The Life of Olaudah Equiano


Olaudah Equiano

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The Life of Olaudah Equiano Summary

Olaudah Equiano begins his narrative by describing the customs of his native land in modern-day Nigeria. The customs are very different from those of England, but he also makes the case for their similarity to traditions of the Jews, even suggesting that Jews and Africans share a common heritage. This argument allows Equiano to begin to assert the full humanity of slaves and of black people in general, who only seem inferior to Europeans because they are cruelly subjugated by white people. While Equiano describes the practice of slavery as common among his own people, he contrasts slavery within Africa to the brutal racial hierarchy established by white Europeans.

Equiano recounts being kidnapped along with his sister by slave traders at the age of eleven. After spending time with a number of different masters in the interior of Africa, he was eventually separated from his sister and brought to the coast. There he saw a slave ship for the first time and was stunned by the cramped, unclean, even inhuman condition in which black Africans were confined on the ships. He was entranced and frightened, too, by the strange workings of the ship, which seemed to him to be driven by magic. He was initially terrified that the frightening-looking white men directing the ship were going to eat him, but the other captives eventually convinced Equiano that they were being brought across the sea to work for white men. After a long, torturous voyage, in which the conditions were so bad as to provoke some of the slaves to commit suicide, they reached Barbados, where Equiano witnessed families being separated without any thought to the pain and distress this caused. He himself was subsequently taken to Virginia, where he was isolated on a plantation. He spoke little English and had almost no one to talk to.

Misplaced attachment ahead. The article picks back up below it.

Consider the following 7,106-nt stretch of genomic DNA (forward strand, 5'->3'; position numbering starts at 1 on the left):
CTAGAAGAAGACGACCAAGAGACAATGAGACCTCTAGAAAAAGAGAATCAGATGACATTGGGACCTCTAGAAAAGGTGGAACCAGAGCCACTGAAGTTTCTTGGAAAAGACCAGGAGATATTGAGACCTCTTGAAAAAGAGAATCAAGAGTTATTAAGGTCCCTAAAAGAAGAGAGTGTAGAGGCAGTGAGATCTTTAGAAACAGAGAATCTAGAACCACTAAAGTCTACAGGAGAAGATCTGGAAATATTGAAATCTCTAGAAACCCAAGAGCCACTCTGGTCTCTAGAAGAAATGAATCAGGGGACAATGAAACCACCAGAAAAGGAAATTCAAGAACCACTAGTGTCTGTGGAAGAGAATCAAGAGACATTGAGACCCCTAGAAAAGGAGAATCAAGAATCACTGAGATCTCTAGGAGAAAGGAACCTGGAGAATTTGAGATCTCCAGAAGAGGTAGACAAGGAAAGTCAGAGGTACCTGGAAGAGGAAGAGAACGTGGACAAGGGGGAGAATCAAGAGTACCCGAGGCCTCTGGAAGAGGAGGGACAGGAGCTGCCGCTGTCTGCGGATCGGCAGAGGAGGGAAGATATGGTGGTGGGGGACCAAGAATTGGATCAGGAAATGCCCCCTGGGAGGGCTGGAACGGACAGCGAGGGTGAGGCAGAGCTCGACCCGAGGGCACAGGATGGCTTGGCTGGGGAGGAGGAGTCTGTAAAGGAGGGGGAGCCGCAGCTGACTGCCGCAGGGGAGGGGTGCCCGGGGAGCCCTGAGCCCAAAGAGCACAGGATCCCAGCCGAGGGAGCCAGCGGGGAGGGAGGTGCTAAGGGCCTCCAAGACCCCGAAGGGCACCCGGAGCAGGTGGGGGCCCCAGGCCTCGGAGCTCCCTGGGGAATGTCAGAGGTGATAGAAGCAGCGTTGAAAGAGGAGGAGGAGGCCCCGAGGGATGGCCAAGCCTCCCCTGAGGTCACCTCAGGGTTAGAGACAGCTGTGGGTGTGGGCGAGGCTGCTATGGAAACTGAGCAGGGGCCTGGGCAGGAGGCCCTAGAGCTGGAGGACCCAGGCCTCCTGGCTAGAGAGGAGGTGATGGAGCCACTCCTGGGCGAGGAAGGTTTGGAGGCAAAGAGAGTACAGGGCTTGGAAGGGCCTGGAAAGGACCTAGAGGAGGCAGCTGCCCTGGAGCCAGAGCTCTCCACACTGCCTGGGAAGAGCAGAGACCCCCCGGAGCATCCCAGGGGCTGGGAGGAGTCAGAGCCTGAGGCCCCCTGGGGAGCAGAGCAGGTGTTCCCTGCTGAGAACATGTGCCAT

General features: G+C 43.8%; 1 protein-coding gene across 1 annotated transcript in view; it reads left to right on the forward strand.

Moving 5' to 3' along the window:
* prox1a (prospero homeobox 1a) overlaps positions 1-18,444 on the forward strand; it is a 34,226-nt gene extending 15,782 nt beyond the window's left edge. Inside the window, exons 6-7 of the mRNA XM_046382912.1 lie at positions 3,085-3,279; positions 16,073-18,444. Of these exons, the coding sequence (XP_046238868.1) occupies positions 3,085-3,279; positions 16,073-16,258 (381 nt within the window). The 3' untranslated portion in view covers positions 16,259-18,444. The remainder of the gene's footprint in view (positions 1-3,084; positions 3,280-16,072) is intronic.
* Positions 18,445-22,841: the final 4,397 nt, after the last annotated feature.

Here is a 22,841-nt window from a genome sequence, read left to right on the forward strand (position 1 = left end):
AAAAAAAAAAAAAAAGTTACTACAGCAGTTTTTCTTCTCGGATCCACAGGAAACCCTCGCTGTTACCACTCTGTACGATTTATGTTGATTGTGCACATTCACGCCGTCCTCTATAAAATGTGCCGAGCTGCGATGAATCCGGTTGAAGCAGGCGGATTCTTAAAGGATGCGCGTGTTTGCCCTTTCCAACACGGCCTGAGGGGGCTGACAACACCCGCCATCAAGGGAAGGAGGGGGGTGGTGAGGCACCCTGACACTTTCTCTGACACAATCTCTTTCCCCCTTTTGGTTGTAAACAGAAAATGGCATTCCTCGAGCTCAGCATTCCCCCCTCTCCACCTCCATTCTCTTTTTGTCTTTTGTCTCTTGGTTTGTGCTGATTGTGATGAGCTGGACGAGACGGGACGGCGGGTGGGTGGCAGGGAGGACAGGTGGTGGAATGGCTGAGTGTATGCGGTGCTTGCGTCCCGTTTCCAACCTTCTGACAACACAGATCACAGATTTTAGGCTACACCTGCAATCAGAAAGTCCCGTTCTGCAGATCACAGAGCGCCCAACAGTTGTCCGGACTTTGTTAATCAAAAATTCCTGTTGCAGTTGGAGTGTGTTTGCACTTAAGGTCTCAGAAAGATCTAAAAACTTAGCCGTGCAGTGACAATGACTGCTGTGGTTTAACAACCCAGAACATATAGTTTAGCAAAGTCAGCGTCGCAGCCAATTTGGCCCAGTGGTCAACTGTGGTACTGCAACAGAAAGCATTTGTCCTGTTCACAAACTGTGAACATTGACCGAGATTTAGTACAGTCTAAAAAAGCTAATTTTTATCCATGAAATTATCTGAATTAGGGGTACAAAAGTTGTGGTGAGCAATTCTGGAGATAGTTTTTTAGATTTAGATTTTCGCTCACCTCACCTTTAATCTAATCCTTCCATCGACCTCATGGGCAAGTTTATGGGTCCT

After a few months, a merchant and naval officer, Michael Henry Pascal, came to visit Equiano’s master and liked the look of Equiano. Pascal purchased Equiano and brought him to the ship to be taken to England. Pascal treated Equiano better than any other white man had in the past, though he also refused to call Equiano by the name of Jacob as Equiano preferred, instead naming him Gustavus Vassa. On the ship Equiano also befriended a young white boy named Richard (Dick) Baker, and the two became inseparable. In London Equiano lodged with relatives of Pascal, two sisters called the Miss Guerins, who were kind to Equiano and began to teach him to read and write. They also instructed him in the Bible and took him to be baptized. Equiano accompanied Pascal on a few more voyages in which they participated in battles of the French and Indian Wars, and then they left for Gibraltar and the Mediterranean. After a number of further battles, they returned to England, where Equiano began to hope he might gain his freedom. However, Pascal betrayed Equiano by preventing him from leaving the ship and forcing him into yet another form of slavery under Captain James Doran. Pascal also stole everything in Equiano’s possession besides nine guineas he’d saved over the years.